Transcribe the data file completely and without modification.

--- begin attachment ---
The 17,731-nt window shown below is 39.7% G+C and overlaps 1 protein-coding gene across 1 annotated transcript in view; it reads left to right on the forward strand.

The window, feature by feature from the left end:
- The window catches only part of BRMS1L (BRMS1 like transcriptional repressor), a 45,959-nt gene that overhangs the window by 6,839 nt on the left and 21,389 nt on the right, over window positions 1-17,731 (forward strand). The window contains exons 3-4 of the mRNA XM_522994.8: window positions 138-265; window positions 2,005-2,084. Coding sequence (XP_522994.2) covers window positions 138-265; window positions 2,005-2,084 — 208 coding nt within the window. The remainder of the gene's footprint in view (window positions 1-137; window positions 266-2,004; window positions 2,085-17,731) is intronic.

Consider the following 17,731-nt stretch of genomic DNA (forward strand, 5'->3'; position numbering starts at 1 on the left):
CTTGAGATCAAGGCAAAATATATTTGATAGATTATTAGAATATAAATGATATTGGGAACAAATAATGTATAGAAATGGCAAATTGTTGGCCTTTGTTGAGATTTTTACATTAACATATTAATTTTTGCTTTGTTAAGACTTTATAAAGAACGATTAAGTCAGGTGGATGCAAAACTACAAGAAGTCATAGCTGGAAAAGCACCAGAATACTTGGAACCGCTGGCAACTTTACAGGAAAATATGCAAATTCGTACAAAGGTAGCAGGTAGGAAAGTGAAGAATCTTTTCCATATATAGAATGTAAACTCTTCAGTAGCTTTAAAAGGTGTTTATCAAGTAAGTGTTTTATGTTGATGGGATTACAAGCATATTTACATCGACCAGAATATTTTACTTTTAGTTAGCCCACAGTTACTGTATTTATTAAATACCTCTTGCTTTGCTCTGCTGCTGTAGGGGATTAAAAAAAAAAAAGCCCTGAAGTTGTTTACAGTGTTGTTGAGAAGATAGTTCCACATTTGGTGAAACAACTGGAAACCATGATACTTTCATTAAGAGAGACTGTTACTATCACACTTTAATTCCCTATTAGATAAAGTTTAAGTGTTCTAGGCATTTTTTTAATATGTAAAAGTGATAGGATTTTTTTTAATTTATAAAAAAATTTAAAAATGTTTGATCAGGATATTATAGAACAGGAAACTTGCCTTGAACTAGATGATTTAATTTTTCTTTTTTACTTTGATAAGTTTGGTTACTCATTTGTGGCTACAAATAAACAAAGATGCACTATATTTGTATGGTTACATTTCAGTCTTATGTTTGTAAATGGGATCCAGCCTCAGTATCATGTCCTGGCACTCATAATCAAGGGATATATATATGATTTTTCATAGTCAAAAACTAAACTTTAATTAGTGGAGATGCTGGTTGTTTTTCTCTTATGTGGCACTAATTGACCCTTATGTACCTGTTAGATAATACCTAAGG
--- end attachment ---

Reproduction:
The 17,731-nt window shown below is 39.7% G+C and overlaps 1 protein-coding gene across 1 annotated transcript in view; it reads left to right on the forward strand.

The window, feature by feature from the left end:
- The window catches only part of BRMS1L (BRMS1 like transcriptional repressor), a 45,959-nt gene that overhangs the window by 6,839 nt on the left and 21,389 nt on the right, over window positions 1-17,731 (forward strand). The window contains exons 3-4 of the mRNA XM_522994.8: window positions 138-265; window positions 2,005-2,084. Coding sequence (XP_522994.2) covers window positions 138-265; window positions 2,005-2,084 — 208 coding nt within the window. The remainder of the gene's footprint in view (window positions 1-137; window positions 266-2,004; window positions 2,085-17,731) is intronic.

Consider the following 17,731-nt stretch of genomic DNA (forward strand, 5'->3'; position numbering starts at 1 on the left):
CTTGAGATCAAGGCAAAATATATTTGATAGATTATTAGAATATAAATGATATTGGGAACAAATAATGTATAGAAATGGCAAATTGTTGGCCTTTGTTGAGATTTTTACATTAACATATTAATTTTTGCTTTGTTAAGACTTTATAAAGAACGATTAAGTCAGGTGGATGCAAAACTACAAGAAGTCATAGCTGGAAAAGCACCAGAATACTTGGAACCGCTGGCAACTTTACAGGAAAATATGCAAATTCGTACAAAGGTAGCAGGTAGGAAAGTGAAGAATCTTTTCCATATATAGAATGTAAACTCTTCAGTAGCTTTAAAAGGTGTTTATCAAGTAAGTGTTTTATGTTGATGGGATTACAAGCATATTTACATCGACCAGAATATTTTACTTTTAGTTAGCCCACAGTTACTGTATTTATTAAATACCTCTTGCTTTGCTCTGCTGCTGTAGGGGATTAAAAAAAAAAAAGCCCTGAAGTTGTTTACAGTGTTGTTGAGAAGATAGTTCCACATTTGGTGAAACAACTGGAAACCATGATACTTTCATTAAGAGAGACTGTTACTATCACACTTTAATTCCCTATTAGATAAAGTTTAAGTGTTCTAGGCATTTTTTTAATATGTAAAAGTGATAGGATTTTTTTTAATTTATAAAAAAATTTAAAAATGTTTGATCAGGATATTATAGAACAGGAAACTTGCCTTGAACTAGATGATTTAATTTTTCTTTTTTACTTTGATAAGTTTGGTTACTCATTTGTGGCTACAAATAAACAAAGATGCACTATATTTGTATGGTTACATTTCAGTCTTATGTTTGTAAATGGGATCCAGCCTCAGTATCATGTCCTGGCACTCATAATCAAGGGATATATATATGATTTTTCATAGTCAAAAACTAAACTTTAATTAGTGGAGATGCTGGTTGTTTTTCTCTTATGTGGCACTAATTGACCCTTATGTACCTGTTAGATAATACCTAAGG